IMPRESS BIM Methodology and Software Tools (iBIMm) for Façade Retrofitting Using Prefabricated Concrete Panels

IMPRESS BIM Methodology and Software Tools (iBIMm) for Façade Retrofitting Using Prefabricated Concrete Panels

Adalberto Guerra Cabrera (Integrated Environmental Solutions Ltd., Glasgow, UK), Dimitrios Ntimos (Integrated Environmental Solutions Ltd., Glasgow, UK), Nick Purshouse (Integrated Environmental Solutions Ltd., Glasgow, UK) and Shirley Gallagher (Temperature Limited T/A Sirus AirCone, Cork, Ireland)
Copyright: © 2017 |Pages: 28
DOI: 10.4018/IJ3DIM.2017100104
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Abstract

IMPRESS is a H2020 funded project that has developed prefabricated façade panels to reduce building energy demand. In order to accelerate and optimise the retrofit process, IMPRESS has developed an iterative design methodology (IDM), which incorporates all stages of the design-construct-install-operate process and aims to bring energy efficiency as early as possible in the design process. Three software tools have been developed for this purpose: (1) an online decision support software (DSS), to inform decision-making on which panel type is suitable for the building; (2) an interoperable data exchange server (IDES) to allow exchange of information related to the design, construction, installation and operation of the facade; and (3) an online management platform (OMP) for coordination through all stages. The merger of the design methodology and software tools is called IMPRESS BIM methodology (iBIMm) which enables design teams to make informed decisions based on building information models and provides a platform to monitor its performance during the operation stage.
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1. Introduction

As it stands, the design and construction process of energy-efficient retrofitting with prefabricated panels is inefficient (Bystedt et al., 2016). This leaves the end-user with a sub-optimal solution for both cost and energy efficiency and in many cases the final as-built product does not meet the initial as-designed concept and performance.

As stated in Garmston, Fox, Pan, and Wilde (2013):

Poorly-insulated existing buildings contribute significantly to the energy use of the built environment. In the UK, the existing building stock is replaced at a rate of less than 2% a year; thus, many of today's buildings will still be in use in 2060.

Façade retrofitting can impact positively in the life cycle impact on the existing building stock not only in the UK (Allder, 2006), but also in Europe (Biseniece et al., 2017; Loussos, Konstantinou, van den Dobbelsteen, & Bokel, 2015). Different research studies have demonstrated that these types of retrofitting generates not only environmental (Lassandro & Di Turi, 2017), but also financial (Pombo, Allacker, Rivela, & Neila, 2016; Terés-Zubiaga, Campos-Celador, González-Pino, & Escudero-Revilla, 2015) and social benefits (Camprubí, Malmusi, Mehdipanah, Roshanak Palència, & Molnar, 2016).

Although there exists motivation by public bodies to improve energy efficiency in buildings, there are barriers. For the specific case of the United Kingdom, insufficient research, difficulty to decide which retrofitting solution is best and performance gaps are some of the identified challenges (National Platform for Construction, 2013).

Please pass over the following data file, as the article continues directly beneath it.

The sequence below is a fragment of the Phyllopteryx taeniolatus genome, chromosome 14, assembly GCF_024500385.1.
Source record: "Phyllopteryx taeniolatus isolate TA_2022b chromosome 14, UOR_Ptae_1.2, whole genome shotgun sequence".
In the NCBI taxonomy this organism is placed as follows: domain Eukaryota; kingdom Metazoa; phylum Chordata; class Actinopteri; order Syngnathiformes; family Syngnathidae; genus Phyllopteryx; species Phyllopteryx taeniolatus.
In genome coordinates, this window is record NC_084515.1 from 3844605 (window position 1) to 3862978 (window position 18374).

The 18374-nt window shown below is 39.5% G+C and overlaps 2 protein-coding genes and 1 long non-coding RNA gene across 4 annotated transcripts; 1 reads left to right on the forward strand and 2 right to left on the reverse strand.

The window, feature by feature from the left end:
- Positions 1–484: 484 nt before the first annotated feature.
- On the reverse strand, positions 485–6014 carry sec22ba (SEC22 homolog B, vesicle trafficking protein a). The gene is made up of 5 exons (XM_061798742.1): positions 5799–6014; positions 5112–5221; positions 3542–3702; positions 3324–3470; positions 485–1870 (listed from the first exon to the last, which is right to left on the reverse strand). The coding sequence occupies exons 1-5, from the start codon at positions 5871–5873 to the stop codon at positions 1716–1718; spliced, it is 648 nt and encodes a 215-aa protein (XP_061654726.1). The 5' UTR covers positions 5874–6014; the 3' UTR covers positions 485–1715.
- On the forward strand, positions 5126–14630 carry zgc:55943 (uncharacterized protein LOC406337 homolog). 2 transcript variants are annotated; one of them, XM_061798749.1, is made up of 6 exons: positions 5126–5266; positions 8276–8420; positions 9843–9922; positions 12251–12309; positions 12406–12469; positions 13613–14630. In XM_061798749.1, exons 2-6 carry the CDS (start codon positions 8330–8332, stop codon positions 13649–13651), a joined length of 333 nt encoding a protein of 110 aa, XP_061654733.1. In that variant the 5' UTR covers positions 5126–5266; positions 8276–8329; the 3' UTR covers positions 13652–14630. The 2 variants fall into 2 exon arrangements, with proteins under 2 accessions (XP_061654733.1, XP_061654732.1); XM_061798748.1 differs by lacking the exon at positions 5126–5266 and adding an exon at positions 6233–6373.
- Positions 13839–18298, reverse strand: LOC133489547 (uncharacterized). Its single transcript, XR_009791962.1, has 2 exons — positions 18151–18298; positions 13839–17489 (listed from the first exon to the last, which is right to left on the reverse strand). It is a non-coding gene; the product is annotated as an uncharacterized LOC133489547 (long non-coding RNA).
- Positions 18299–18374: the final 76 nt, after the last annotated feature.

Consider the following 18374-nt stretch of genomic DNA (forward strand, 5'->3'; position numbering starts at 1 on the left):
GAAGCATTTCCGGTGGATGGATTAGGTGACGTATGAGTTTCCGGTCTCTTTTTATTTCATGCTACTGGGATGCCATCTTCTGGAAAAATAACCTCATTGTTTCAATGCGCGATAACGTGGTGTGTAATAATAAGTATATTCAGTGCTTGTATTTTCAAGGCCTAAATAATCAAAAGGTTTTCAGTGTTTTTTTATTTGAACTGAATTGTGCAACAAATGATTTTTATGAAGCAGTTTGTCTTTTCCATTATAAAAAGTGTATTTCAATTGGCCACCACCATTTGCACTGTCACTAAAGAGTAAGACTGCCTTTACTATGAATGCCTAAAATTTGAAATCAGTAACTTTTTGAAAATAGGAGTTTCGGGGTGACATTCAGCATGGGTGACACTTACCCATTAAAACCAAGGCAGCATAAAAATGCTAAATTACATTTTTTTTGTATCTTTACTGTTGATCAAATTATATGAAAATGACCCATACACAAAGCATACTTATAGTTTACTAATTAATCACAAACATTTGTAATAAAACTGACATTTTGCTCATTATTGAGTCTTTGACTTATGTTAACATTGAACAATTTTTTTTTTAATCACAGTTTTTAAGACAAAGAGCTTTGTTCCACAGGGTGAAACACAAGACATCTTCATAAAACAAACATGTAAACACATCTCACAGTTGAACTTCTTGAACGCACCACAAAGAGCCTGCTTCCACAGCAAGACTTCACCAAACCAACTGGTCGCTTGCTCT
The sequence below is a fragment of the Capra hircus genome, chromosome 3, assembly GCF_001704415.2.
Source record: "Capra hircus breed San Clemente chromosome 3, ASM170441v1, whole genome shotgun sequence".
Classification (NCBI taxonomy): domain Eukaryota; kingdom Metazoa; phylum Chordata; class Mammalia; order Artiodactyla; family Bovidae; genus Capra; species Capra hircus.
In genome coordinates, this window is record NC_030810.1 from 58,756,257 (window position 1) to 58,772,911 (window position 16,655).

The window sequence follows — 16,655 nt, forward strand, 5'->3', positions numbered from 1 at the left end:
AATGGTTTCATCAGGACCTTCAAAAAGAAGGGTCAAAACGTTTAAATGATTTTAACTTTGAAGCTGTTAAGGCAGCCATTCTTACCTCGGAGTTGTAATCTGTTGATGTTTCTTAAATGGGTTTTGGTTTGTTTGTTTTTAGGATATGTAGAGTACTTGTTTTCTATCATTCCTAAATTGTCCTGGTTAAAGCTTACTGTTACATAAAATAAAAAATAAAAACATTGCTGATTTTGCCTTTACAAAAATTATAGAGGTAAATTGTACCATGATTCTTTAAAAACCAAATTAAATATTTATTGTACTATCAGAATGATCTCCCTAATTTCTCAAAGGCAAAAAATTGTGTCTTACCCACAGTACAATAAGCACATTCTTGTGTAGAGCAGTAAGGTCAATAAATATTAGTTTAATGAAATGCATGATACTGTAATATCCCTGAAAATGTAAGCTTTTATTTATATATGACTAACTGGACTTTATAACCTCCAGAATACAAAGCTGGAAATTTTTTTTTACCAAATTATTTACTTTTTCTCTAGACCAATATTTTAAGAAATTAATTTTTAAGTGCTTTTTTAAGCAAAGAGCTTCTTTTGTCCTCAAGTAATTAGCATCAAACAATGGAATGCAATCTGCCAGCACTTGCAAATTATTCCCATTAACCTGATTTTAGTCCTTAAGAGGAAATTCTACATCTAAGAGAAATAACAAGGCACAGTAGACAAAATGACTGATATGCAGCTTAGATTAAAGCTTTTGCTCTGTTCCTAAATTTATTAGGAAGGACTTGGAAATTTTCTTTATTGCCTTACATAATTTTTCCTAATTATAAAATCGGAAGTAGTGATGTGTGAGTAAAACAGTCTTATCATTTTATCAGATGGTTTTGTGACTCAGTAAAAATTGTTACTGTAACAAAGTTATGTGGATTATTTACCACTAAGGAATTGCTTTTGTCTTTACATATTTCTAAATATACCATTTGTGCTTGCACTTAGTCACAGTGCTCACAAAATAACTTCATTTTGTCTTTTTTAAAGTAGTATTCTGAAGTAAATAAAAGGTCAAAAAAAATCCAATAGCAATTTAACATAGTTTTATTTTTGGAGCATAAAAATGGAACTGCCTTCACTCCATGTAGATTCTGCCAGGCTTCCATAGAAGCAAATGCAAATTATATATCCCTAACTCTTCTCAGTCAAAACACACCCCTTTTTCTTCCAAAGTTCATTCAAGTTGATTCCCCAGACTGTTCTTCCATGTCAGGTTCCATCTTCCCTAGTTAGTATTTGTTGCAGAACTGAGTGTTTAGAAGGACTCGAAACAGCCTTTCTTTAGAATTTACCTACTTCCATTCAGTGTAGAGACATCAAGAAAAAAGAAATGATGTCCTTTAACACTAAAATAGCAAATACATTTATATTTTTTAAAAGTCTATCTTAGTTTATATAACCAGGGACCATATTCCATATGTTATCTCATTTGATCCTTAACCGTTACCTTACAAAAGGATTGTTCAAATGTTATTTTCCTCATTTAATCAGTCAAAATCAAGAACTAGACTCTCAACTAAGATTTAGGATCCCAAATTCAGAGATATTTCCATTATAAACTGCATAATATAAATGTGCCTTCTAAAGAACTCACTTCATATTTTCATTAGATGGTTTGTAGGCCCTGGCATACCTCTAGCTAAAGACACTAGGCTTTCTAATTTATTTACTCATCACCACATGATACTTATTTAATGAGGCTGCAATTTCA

Based on the current needs for energy efficient retrofitting, the present document focuses on describing the creation of an iterative design methodology, using the current industry approaches as a starting point, as well as the required software, in order to create the new methodology. This methodology shall overcome existing documented challenges and focus on the collaboration and communication relevant project stakeholders in order to improve the quality of the façade retrofitting projects.

In the first section, the iterative design methodology (IDM) is described. A brief description of current industry design methodologies is provided together with their respective limitations. Once these are identified, the IDM is presented including each of the steps.

The second section explains the integration with BIM technologies that enable the IDM. Documented limitations of the use of BIM for renovation projects are presented and these are tackled through different strategies and software developed for this project.

The three following sections explain the three pieces of IMPRESS software. The decision support software (DSS) uses open source data and the IES-VE to generate a concept model for early calculations on the potential energy savings that could be achieved by the façade retrofitting process. The Online Management Platform (OMP) is a web based interactive project management and collaboration tool designed to ensure correct use and easy uptake of the iterative design methodology. Finally, the Interoperable Data Exchange Server (IDES) is used to store all information relating to the design, construction, installation and operation of a façade retrofitting project.

One demo site in Italy and two case studies are being used to test and validate the IDM together with the IMPRESS software solutions and its integration.

Finally, conclusions on the newly designed IDM and IMPRESS software are provided including future research areas.

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2. Iterative Design Methodology

The development of the iterative design methodology (IDM) is the result of adapting existing state-of-the-art design methodologies and feedback from project’s stakeholders to the retrofitting projects with prefabricated panels.

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